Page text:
Wednesday, December 11, 2013
As state treasurer, my job does not include commenting on political advertisements. However, it does require that I defend and help enhance Maine state government's vitally important credit rating.
Angus King, independent candidate for U.S. Senate, in a TV ad that says while he was governor Maine received its “highest bond rating ever,” a claim that’s not accurate, according to State Treasurer Bruce Poliquin.
Entrepreneurs use these objective measurements to help assess state business climates in deciding where to start/expand their companies, and to create jobs. Investors rely on credit reports to identify the most secure and promising state bonds to buy, thereby lending money to those states to build roads, bridges and other infrastructure projects.
All of this strengthens a state's economy, providing more private sector jobs. Maine's credit rating is serious business.
I was disappointed to read about a misleading political TV advertisement in the Sept. 9 issue of the Maine Sunday Telegram that references our state's credit rating, the Truth Test article "King ad right on tax decrease, dubious on bond rating." The TV ad includes the troubling language,"As governor, he got the highest bond rating ever." Unfortunately, the TV ad is not accurate.
Maine state government earned "the highest bond rating ever" of AAA during 1978-1991 by Standard and Poor's, one of three national credit rating agencies. It achieved the same top distinction of Aaa from 1944 to 1974 from Moody's, a second rating agency. Maine has never been awarded the AAA score by Fitch, the third agency. Unlike the claim in the political TV ad, our state's credit rating never reached the highest level by any rating agency during 1994-2002.
Maine's credit rating is a visible sign of our economic and fiscal health. Entrepreneurs and investors regularly use it to help decide where they should invest their money and create jobs. It should always be reported accurately and truthfully.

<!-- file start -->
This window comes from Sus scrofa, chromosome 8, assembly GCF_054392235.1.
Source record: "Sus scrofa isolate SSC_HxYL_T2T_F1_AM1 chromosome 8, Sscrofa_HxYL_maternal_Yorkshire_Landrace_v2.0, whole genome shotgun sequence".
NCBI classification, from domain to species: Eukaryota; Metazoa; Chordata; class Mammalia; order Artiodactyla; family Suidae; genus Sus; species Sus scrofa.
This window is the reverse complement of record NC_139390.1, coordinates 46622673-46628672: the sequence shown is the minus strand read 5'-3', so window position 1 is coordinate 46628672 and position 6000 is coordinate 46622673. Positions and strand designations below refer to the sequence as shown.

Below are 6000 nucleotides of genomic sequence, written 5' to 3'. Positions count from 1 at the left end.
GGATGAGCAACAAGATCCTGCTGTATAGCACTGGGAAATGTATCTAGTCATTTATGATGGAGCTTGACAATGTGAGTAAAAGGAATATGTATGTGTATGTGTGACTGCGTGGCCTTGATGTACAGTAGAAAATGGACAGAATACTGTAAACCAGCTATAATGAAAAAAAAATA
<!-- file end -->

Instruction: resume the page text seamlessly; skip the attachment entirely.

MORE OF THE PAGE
I strongly recommend that the contents of the aforementioned political TV ad be corrected as soon as possible.
Wake up from 'fairy dust' and increase taxes of rich
The real "job creators" are middle-class families with decent incomes who can buy things. The economy doesn't have enough of those confident consumers right now and that's why the recovery has been so painfully slow. But some career right-wing politicians would have us believe the real problem is that rich people don't have enough money.
That's the reasoning behind extending tax cuts for families making over $250,000 a year cuts that were instituted at a time of big government surpluses.
Despite today's record deficits, the Republican Party would slash public revenue so that quarter-millionaires and their wealthier pals would have more money to do what? Spend? Not likely. Much more likely to put away perhaps in overseas bank accounts and foreign stock markets. None of which helps Maine's economy or unemployed workers.
This is the fairy dust of trickle-down economics that lines the pockets of fat cats and clobbers the middle class.
Both political parties agree that tax cuts should be extended for the 98 percent of American households making less than $250,000 a year. Those are the folks who would take the money saved and inject it into the local economy, creating jobs.
Meanwhile, the revenues raised from increasing taxes on the wealthy could be used for debt reduction and smart, targeted public investments in roads, schools, research, health care and all the other services that also directly and indirectly boost employment.
"Bipartisanship" and "compromise" usually result in the vast majority of Americans giving in to the desires of the wealthy few an economic elite very effectively represented by the Republican Party.
Our two Republican senators have sometimes displayed courage and independence, siding with the working people of Maine instead of their party. This tax debate is a time to show us once again where their true loyalties lie.
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